Redding: Federal government shutdown, lack of legislative & regulatory progress impact automotive industry
WASHINGTON, D.C. – The federal government shutdown is now the longest in U.S. history and yet funding for the Fiscal Year 2019 Department of Transportation is just a small piece of the unfinished business that threatens all segments of the automotive and transportation industries.
The standoff is between the Administration and congressional Democratic leaders over funding for the wall versus FY 2019 funding for the seven remaining appropriations bills including transportation.
This funding package alone is impacting states with highway and other projects until there is an agreement reached between the Administration and congressional leaders.
A broader immigration reform debate has been one option considered in the U.S. Senate, while allowing the federal government to reopen.
Although talks continue, there is no long-term agreement to date.
Automotive industry faces dilemma
The federal government shutdown is just part of the dilemma faced by the automotive industry.
Prior to the end of the 115th Congress, the Senate failed to consider the U.S. Senate Commerce Committee’s AV START Act, autonomous vehicle legislation, on the Senate floor.
In addition to Congress not providing states a set of rules for research and implementation of vehicle technologies, more importantly for automotive repairers, the Senate bill addressed vehicle data access and cybersecurity.
Without direction from the Congress or the National Highway Traffic Safety Administration (NHTSA), states are left to address new vehicle technologies, data access and cybersecurity on their own.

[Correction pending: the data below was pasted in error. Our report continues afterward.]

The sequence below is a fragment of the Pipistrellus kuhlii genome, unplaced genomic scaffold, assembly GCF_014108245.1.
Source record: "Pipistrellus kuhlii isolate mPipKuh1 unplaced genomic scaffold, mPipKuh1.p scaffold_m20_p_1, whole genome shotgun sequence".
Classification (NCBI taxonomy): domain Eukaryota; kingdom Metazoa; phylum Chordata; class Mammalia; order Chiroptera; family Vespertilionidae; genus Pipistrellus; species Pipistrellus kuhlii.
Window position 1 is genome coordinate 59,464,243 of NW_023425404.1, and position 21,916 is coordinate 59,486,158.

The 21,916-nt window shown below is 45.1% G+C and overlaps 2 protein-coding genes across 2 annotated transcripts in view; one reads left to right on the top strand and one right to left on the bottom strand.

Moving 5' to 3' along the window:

This is a segway to states filling the void in federal regulation.
Great burden for local governments
For local governments already faced with long-term ride-share and other new transportation options, the burden has become great.
Although NHTSA during both the Obama and Trump Administrations issued guidelines for new vehicle technologies, i.e. what are the roles for states and the federal government, they are only guidelines.
Numerous states have moved on research and deployment rules for new vehicle technologies but the data access issue, critical to independent repairers, has been left in limbo.
This federal inaction will likely lead states to attempt to address data access and related cybersecurity issues for vehicles.
This has already occurred in Massachusetts, where legislation has been introduced expanding the scope of the 2013 state Motor Vehicle Right to Repair Law proposing several key changes:
- “Mechanical Vehicle Data”, any data in a vehicle related to the diagnosis, repair or maintenance of that vehicle.
- Access to vehicle on-board diagnostic systems shall be standardized and not require the use of any authorization, directly or indirectly, by the manufacturer. Manufacturers may utilize an authorization system for access to vehicle networks and their on-board diagnostic systems that is standardized and is administered by an entity unaffiliated with a manufacturer.
Inaction at the federal regulatory level, on top automotive issues, will lead to additional problems for the aftermarket.
The need for specific guidance
Without specific guidance on data access and cybersecurity or an industry agreement, repairers could face a 50-state footprint of varying regulations on access to data.
This system will work against independent repairers and automobile manufacturers.
Collision repairers face this regulatory model today with every state Insurance Commissioner and legislature having a shot at regulating how consumers, repairers and insurance companies interact.
The Automotive Service Association (ASA) inquired of NHTSA as to the possibility of addressing data access in the foreseeable future and NHTSA was very clear that this would not occur without congressional action.
NHTSA has recently had significant turnover including the head of the policy shop for new vehicle technologies.
Congress fails to confirm leader for NHTSA